Black Sabbath are gone. Saint Vitus has split from Scott "Wino" Weinrich. Trouble are fractured into two bands. Bobby Liebling cannot stay clean long enough to push Pentagram to where it should be. In the stoner realms, Cathedral and Kyuss are long gone, and Goatsnake and Candlemass come and go. Virtually every classic doom-metal act has fractured, disintegrated or is only remotely near its former glory.
Thank god for Sleep — the pinnacle of modern doom.
Since forming in 1990, they've taken the Iommic teachings of the Birmingham elders and reapplied them in a fresh way for a new generation — oh, and along the way they just happened to issue the greatest stoner anthem of all time, the epic hour-long 1998 wonder Dopesmoker (in alternate versions, Jerusalem).
The trio — Matt Pike, Al Cisneros and Chris Hakius — lasted eight years in their original incarnation, splitting in the wake of the stalemate between band and label regarding the release of Jerusalem. Al and Chris formed the transcendental-leaning band Om and Matt Pike followed the riffs toward Lemmy country with his Celtic Frost/Motörhead hybrid High on Fire. Both flourished in their respective scenes.
Then all of a sudden, the band returned in 2009, performing as part of the All Tomorrow's Parties festival in the U.K. and with a new track in tow, "Antarcticans Thawed." A series of touring victory laps with new drummer Jason Roeder (Neurosis) ensued, including dates across the globe, and revisionist (and maybe in this case correcting) history deemed the Bay Area band as the most important in stoner-rock act in history. Crowds followed, and suddenly Sleep went from underground metal favorite and "the band from the Gummo soundtrack" to crossover metal legends. The title was deserving.
In 2014, the band released "The Clarity," a track that felt more at home in structure and approach on Om's Pilgrimage than a continuation of the Sleep legacy, emphasizing repetition and drone across its close to 10-minute run time. While Om and Sleep will always have a certain amount of interchangeability due to the songwriters involved, it felt like one was creeping into the other. Clearly, Dopesmoker was an exercise in repetition and drone, so would the new Sleep be one of contemplation, meditation and philosophy? Or that of the good ol' cranked riffs of 1992's Holy Mountain?
Four years later, we finally have your answer: Both. Released today (4/20, insert knowing pun here), Sleep's The Sciences nods at Dopesmoker while following a semi-religious trail toward transcendentalism. It's a hypnotic and progressive record, and quite possibly the best comeback effort this side of Carcass's Surgical Steel.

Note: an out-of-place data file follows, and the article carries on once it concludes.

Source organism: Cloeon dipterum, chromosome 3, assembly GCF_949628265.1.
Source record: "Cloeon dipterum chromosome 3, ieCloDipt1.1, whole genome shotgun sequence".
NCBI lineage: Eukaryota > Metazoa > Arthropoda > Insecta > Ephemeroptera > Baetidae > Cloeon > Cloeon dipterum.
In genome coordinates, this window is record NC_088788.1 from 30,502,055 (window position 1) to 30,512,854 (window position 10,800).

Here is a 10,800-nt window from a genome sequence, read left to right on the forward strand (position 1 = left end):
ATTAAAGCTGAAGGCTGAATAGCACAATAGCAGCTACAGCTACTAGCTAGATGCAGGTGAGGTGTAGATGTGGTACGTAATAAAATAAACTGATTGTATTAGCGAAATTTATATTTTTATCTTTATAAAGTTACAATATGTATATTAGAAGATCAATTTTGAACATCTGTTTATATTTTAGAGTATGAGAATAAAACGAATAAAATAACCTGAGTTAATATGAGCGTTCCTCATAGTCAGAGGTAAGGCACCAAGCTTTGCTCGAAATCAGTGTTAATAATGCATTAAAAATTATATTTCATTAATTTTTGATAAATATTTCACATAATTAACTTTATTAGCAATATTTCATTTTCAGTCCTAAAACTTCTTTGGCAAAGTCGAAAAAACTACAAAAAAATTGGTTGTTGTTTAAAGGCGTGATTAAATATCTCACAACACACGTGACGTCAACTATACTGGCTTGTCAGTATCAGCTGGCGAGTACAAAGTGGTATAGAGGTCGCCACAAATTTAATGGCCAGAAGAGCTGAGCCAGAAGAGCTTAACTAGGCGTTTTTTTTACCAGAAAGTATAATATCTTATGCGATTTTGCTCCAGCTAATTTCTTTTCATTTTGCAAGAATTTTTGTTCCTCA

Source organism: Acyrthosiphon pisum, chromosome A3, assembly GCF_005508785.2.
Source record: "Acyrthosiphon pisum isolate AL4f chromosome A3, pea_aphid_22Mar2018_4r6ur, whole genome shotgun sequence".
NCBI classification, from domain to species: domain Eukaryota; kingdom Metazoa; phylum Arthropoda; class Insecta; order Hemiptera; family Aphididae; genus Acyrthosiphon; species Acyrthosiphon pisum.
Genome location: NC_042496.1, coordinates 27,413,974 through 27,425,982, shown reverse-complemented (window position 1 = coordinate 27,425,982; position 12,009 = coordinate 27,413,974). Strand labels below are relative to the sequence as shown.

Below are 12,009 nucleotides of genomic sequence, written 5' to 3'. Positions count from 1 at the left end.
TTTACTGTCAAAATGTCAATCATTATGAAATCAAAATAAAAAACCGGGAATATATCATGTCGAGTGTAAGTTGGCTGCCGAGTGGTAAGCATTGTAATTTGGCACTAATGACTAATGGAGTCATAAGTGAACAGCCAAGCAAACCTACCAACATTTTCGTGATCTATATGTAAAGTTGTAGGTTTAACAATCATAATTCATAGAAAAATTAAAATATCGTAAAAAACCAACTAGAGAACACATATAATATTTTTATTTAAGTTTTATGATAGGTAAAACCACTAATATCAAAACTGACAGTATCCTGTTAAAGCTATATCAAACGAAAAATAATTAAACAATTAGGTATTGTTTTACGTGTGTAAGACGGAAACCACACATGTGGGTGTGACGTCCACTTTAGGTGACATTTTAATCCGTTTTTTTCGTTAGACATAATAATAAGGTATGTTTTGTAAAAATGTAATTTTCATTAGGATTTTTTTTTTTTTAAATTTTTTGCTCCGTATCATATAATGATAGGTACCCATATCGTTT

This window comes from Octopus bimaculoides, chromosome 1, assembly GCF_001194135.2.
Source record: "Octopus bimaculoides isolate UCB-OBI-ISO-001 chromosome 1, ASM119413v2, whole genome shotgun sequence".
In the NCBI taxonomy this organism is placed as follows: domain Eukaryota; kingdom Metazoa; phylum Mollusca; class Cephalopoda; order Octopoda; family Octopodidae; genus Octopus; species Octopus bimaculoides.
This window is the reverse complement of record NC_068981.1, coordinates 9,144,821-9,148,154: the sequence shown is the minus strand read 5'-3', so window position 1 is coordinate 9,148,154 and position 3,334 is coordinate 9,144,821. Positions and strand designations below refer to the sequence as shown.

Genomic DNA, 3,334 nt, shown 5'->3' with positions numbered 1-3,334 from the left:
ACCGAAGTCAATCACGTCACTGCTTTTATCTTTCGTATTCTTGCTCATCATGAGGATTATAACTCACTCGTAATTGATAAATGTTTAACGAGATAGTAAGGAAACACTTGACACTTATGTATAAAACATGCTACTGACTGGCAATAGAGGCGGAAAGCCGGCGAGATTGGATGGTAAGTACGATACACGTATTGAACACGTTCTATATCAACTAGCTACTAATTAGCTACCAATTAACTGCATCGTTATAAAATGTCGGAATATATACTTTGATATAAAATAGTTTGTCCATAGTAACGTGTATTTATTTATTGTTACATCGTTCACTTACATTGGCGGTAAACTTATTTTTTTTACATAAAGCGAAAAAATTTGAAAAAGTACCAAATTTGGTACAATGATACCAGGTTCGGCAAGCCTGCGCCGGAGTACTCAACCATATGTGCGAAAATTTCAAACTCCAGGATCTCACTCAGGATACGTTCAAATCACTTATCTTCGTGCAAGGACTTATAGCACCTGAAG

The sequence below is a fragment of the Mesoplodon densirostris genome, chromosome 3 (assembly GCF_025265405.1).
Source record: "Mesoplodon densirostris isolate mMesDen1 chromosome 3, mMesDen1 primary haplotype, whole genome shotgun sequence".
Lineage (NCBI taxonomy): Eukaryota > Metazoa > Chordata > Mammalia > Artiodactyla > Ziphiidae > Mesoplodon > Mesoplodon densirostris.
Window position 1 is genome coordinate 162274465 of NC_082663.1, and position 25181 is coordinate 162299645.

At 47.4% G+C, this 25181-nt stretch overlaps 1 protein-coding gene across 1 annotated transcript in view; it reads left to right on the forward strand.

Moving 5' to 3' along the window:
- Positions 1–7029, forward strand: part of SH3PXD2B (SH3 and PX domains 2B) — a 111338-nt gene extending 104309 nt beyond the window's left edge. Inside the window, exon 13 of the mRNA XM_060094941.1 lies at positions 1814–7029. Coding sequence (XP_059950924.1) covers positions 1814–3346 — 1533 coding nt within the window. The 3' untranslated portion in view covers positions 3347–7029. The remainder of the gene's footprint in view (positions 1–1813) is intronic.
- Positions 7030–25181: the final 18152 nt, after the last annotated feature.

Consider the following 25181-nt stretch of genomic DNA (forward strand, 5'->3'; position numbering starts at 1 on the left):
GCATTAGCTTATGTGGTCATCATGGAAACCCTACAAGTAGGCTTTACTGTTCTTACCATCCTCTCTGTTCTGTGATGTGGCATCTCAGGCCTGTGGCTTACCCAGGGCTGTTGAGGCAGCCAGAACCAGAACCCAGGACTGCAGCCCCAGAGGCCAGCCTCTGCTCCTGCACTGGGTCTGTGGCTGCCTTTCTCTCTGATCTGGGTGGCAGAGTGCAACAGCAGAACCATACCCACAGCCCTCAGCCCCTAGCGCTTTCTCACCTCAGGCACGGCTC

The LP clocks in at 53 minutes long, 26 minutes of which ("Sonic Titan" and "Antarcticans Thawed") have existed in different forms over the years, though this is their first recorded studio incarnations. Originally appearing as the second track on the Tee Pee Dopesmoker release, "Sonic Titan"'s previous form was as a bouncier exercise — less bluesy and recorded in a live session — more fitting for the faster grooves of Holy Mountain. "Antarcticans Thawed" is an unreleased composition that Sleep fans have heard in set lists since the band has reformed. Of course, in the close to decade since the group came back into the public eye, the version has shifted considerably: sitting further back in the pocket and emphasizing the groove more than ever.
"The Sciences" opens the record — a short ambient gateway which leads to a bubbling bong and the first real track, "Marijuanaut's Theme" (a nod to the band's mascot, a 420-friendly astronaut). Cisneros' monotone vocal sets the mood, creating a meditative exercise meant for kicking back and lighting up. The classic Sleep riffs have returned, but the overall approach is inward and contemplative, not outwardly raging.
The record's true highlight is "Giza Butler," which is the culmination of two of Cisneros' key influences: Egyptian mythology (which he also reveres on Om's "At Giza," from Conference of the Birds) and his love for possibly the greatest bass player in rock, Geezer Butler. The opening is darkly psychedelic, reminiscent of some evil, psychedelic Grateful Dead deep cut, until the guitars drop like hammers into the strongest riff on the album. This is the Sleep thunder that has been missed all of the years.
The LP closer is "The Botanist," a darkly beautiful blues-tinged track that shows off Pike's guitar versatility, as he unleashes Sabbathian riffs, introspective picked lines and haunting emotional solos ... and repeats them again and again. As the solos piled upon solos fade away, they make way for an open ambiance and eventual fade-out. This is a wholly new side of Sleep that we have never heard before and one that cements Pike as a modern guitar god.
Considering the formidable legacy of Sleep and its members' individual outputs, The Sciences is a remarkable achievement, nodding to the band of past while moving into the version that exists today. Sleep are not snickering Beavis and Butthead-esque "let's get baked and watch TV" potheads: The musicians are now grown men attempting to achieve a new state of consciousness through the five-fingered leaf, and delivering the best stoner-doom record we've heard in a long time.